Please explain your reason. DQ is a harsh penalty.

#214 Rodent

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Posted 13 July 2018 - 09:37 AM

Scenario 1: ball starts to move after address, player thinks "better hit it now before it rolls off the green".

 

Scenario 2: ball is rolling off the green, player thinks "better chase after it and hit that before it rolls off the green".

 

What's the difference? 

 The difference is in scenario 1, there is no premeditation and the player has made a mistake in the spur of the moment.

 Scenario 2, the player could never claim it was a reflex action and has intentionally acted outside the rules (whether happy to be penalised or not, I think a deliberate breaking of the rules should result in DQ)


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#215 Rodent

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Posted 13 July 2018 - 09:42 AM

Please explain your reason. DQ is a harsh penalty.

I believe when a player obviously and intentionally breaks the rules of golf, the penalty should be DQ. I don't think intentionally breaking the rules and taking a prescribed penalty is in the spirit of the game. I think penalty strokes should be reserved for unintentional or inadvertent breaches.


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#216 Monty85

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Posted 13 July 2018 - 09:52 AM

 The difference is in scenario 1, there is no premeditation and the player has made a mistake in the spur of the moment.

 

Says who? The player could easily be thinking while addressing the ball "if this ball moves, i'm going to hit it". It's just as premeditated.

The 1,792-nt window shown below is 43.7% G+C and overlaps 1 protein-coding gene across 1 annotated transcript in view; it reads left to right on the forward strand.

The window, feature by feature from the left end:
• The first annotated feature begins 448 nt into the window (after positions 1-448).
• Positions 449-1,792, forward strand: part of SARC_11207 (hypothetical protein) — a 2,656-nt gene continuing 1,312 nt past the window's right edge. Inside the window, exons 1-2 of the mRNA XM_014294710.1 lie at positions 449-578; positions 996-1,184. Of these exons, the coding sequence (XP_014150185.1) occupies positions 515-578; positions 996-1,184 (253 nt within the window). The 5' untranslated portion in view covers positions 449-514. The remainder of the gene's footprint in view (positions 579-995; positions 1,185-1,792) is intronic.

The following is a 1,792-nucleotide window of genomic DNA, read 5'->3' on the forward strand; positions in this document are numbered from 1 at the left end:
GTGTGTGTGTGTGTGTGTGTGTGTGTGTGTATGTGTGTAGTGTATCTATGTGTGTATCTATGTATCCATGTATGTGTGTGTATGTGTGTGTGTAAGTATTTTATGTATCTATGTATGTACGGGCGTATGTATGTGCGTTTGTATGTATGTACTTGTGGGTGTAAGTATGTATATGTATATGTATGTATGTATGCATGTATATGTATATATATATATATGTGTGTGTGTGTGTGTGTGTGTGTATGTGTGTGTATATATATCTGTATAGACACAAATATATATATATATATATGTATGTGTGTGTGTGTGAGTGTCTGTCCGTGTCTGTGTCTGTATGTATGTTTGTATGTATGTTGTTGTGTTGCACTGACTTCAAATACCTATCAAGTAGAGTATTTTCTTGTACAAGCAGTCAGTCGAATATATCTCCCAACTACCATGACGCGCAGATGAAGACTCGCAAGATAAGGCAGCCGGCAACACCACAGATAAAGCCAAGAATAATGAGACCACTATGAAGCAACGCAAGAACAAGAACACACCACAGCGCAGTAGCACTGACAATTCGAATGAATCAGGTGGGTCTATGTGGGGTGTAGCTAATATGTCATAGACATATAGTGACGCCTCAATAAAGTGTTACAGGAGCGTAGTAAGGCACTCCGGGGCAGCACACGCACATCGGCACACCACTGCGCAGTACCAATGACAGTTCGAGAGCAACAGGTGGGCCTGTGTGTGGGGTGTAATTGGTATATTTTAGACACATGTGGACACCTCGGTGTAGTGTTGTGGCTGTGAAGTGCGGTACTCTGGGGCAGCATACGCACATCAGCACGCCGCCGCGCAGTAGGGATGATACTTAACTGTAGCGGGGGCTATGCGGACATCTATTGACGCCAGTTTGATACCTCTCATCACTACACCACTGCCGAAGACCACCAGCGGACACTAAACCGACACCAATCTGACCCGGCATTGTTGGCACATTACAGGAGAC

Good luck writing rules to try and deal with a players thoughts.

 

Scenario 2, the player could never claim it was a reflex action

 

Then we'd just be debating whether or not a "reflex action" should be considering a stroke or not. What's a reflex action anyway?

 

What if the player addresses it and the ball starts really slowly moving and the player has about 5 seconds to think about it before hitting it?

 

and has intentionally acted outside the rules

 

How so? As long as they follow the rules and apply the 2 stroke penalty they would be acting exactly as the rules require for such a situation.

 

(whether happy to be penalised or not, I think a deliberate breaking of the rules should result in DQ)

 

I don't totally disagree with you. Your opinion (or mine) don't really matter though, only the rules do.


Edited by Monty85, 13 July 2018 - 09:53 AM.

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#217 Rodent

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Posted 13 July 2018 - 02:11 PM